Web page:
Doug Karlberg announces for Port

Doug Karlberg has submitted his announcement of candidancy for Commissioner of the Port of Bellingham.

Doug Karlberg has submitted his announcement of candidancy for Commissioner of the Port of Bellingham.


Doug Karlberg has submitted his announcement of candidancy for Commissioner of the Port of Bellingham. 
Wanna change course at the Port of Bellingham?

This potential course change is why I am announcing my candidacy for Port of Bellingham Commissioner, District 2, currently held by Commissioner Doug Smith.  The Port’s direction is controlled by three Commissioners, and two of them, a majority, are up for re-election this fall. Vote in two new Commissioners, and you have a guaranteed course change. 

This would be my course, if elected.

- Require all Port employees treat your hard earned tax dollars, with respect.
- Cut costs and generate real Operating Profits, not losses. Cuts begin at the top.
- Wean the Port off of the property taxes in eight years. Lowering property taxes.
- Require a Performance Audit on the Port of Bellingham.
- Revaluate the economic basis for the waterfront development.
- Reconsider the wisdom, and cost of the new Marina, considering how few jobs this really creates, and how a large yacht parking lot, benefits few residents of Whatcom County.
- Reconsider the use of the planned Marina to dispose of polluted waste, saving the taxpayer tens of millions in the process. Adding this land to the tax roll.
- Sincerely listen to the local ideas for the Waterfront. They are paying for it. 
- Eliminate most of the outside consultants.
- Any significant increase in debt or taxes for the waterfront will require a vote of the public, to certify broad public support.
- Continue the cleanup of the waterfront, preferably using local labor, when possible and cost effective.
- Refocus the on the basics, of operating a Port, and not real estate development. 
- Refocus the Port on creating durable, family wage, tax paying jobs, available to local residents. Now!
- Enter into a full, honest partnership with the City in developing the Waterfront.
- Remain flexible in developing the Waterfront, as the future unfolds.
- Develop the Waterfront slowly as customers with real money materialize.
- Create an incubator for new businesses, for future growth.
- Create opportunities for our kids to find work locally.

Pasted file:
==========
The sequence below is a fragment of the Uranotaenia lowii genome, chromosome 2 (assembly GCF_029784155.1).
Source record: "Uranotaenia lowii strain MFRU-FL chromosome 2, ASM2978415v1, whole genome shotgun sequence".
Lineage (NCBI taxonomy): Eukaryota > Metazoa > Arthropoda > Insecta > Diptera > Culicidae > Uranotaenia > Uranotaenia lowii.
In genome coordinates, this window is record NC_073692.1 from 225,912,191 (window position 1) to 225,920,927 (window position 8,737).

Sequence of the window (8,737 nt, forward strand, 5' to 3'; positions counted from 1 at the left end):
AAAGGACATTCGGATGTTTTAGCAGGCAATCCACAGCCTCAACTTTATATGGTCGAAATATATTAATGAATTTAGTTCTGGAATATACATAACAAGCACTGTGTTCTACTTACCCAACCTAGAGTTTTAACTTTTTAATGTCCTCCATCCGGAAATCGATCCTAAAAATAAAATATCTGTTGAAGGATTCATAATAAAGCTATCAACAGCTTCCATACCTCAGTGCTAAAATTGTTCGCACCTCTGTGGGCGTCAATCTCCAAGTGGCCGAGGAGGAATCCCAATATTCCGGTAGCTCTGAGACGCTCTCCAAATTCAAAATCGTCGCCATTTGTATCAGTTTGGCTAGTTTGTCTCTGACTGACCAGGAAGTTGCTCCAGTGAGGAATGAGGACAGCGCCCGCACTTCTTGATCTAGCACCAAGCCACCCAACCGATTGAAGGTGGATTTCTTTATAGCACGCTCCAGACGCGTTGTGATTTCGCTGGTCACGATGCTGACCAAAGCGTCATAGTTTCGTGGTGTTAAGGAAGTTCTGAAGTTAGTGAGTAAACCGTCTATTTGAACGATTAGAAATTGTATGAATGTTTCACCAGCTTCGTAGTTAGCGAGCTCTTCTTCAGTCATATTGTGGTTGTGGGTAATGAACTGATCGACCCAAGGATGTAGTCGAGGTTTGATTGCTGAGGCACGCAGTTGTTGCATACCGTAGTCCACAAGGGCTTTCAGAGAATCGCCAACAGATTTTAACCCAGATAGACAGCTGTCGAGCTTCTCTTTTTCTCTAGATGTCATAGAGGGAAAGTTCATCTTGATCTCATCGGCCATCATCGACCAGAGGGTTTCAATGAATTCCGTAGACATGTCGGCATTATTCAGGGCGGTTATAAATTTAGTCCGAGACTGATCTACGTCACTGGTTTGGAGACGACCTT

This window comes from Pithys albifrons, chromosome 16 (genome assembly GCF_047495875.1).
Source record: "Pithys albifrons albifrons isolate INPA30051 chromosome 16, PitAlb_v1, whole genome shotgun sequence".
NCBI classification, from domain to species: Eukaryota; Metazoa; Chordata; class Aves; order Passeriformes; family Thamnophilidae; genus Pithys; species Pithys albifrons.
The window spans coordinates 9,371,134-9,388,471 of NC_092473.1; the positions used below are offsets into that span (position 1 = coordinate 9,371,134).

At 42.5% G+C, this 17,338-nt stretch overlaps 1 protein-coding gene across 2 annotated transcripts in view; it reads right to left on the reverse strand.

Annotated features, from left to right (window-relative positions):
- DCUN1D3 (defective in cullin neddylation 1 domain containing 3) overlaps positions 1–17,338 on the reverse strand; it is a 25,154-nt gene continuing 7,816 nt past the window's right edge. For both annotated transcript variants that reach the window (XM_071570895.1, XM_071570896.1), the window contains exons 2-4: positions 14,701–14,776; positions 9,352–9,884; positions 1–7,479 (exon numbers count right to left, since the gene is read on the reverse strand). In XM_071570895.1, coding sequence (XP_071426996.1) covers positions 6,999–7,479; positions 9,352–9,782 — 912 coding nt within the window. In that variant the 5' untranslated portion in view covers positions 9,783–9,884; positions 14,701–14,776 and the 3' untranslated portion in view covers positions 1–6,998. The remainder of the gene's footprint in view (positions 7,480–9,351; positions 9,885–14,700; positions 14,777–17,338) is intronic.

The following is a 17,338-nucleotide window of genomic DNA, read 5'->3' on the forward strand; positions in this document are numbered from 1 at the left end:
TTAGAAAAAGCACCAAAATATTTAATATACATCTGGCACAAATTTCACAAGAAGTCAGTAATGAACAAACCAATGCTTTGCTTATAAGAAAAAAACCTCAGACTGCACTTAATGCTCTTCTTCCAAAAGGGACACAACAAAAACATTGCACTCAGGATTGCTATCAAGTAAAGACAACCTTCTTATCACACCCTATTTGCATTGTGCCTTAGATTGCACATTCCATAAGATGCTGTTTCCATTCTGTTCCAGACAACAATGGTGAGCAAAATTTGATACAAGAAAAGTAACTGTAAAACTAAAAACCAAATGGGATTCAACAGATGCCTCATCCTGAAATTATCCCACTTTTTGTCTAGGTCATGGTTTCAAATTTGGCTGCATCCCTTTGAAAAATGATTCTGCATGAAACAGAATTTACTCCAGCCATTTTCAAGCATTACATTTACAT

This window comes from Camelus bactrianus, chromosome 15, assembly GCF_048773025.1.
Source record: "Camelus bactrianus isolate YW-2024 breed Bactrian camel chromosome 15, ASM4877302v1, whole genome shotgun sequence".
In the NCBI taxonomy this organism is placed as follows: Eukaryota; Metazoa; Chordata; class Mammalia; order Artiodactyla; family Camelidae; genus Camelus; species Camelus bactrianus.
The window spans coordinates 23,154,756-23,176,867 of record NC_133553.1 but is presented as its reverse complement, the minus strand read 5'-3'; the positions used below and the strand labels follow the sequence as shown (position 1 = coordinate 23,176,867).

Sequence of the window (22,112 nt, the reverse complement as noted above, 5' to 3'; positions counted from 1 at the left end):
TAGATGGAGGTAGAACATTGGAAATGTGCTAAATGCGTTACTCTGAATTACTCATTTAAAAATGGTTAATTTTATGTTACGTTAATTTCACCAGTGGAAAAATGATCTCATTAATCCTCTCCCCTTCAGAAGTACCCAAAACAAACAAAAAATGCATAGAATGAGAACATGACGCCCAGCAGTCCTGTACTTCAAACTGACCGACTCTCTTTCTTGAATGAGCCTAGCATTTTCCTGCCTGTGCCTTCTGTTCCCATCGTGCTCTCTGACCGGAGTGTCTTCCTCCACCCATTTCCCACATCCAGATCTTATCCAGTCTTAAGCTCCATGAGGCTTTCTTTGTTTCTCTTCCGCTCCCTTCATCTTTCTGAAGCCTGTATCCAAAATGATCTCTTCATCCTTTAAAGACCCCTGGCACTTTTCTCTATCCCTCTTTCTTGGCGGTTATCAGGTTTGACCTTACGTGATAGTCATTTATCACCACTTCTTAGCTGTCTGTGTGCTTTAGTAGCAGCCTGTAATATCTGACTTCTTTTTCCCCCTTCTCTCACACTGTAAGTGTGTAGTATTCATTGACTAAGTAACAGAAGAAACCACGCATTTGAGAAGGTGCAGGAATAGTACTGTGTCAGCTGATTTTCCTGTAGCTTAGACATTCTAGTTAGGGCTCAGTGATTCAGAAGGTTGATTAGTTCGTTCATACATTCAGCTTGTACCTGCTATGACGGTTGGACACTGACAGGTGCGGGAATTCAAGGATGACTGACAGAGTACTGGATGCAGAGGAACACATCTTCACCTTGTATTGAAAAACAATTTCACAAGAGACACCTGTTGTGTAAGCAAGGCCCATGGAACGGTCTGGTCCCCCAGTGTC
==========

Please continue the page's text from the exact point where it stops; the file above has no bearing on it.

- Work with current Port customers to create more jobs.
- Treat all Port customers fairly. No special treatment.

What went wrong at the Port.

The Port, with scant prior experience, is now in the real estate development business.

The Port, based the Waterfront Redevelopment on a single idea. The waterfront land would be worth a lot of money, when the Port sells it. The real estate bubble was illusionary, and has burst. Their plan is now obsolete and cannot work without a subsidy.

The Port wants the City to put up most of the money to build roads, bridges, and utilities. Then the Port wants to locate non-tax paying entities on the Waterfront, and exempt them from impact fees. This is a shell game that the Port currently controls. The higher the subsidy, the higher the value of the land, but the Port puts up none of the subsidy. The taxpayers of the City and County do, and the Port pockets the profits. Any one can sell land with a taxpayer subsidy.

Everett has a similar project, and here is the Everett Herald’s view.

Nobody said it was going to come cheaply.
By David Chircop / Everett Herald Writer - May 3, 2007

But the price is still climbing for Everett's planned riverfront district of trendy shops and condos. Based on rough estimates, the bill is edging close to $100 million of public money on the slice of former industrial land along the Snohomish River.

The two-mile-long former mill site and dump is falling into private hands for a fraction of that figure - just $8 million.

A financial study conducted by Berk & Associates of Seattle predicts sales and business taxes will recoup the cost of what still needs to be done in five to 30 years. However, the financial projection does not take into consideration money ($100 million), already spent.

This is a failed plan, which the current Port leaders cannot admit. Instead we see defensiveness, arrogance, and a stubborn refusal to see the serious concerns, which are apparent to the public. All fueled with debt, that we co-sign with our property taxes.

The Port has sued the City, refused to attend meetings, squashed a Citizens Initiative, sent childish letters of complaint to important public funding officials, and now is resorting to circumventing the public process altogether.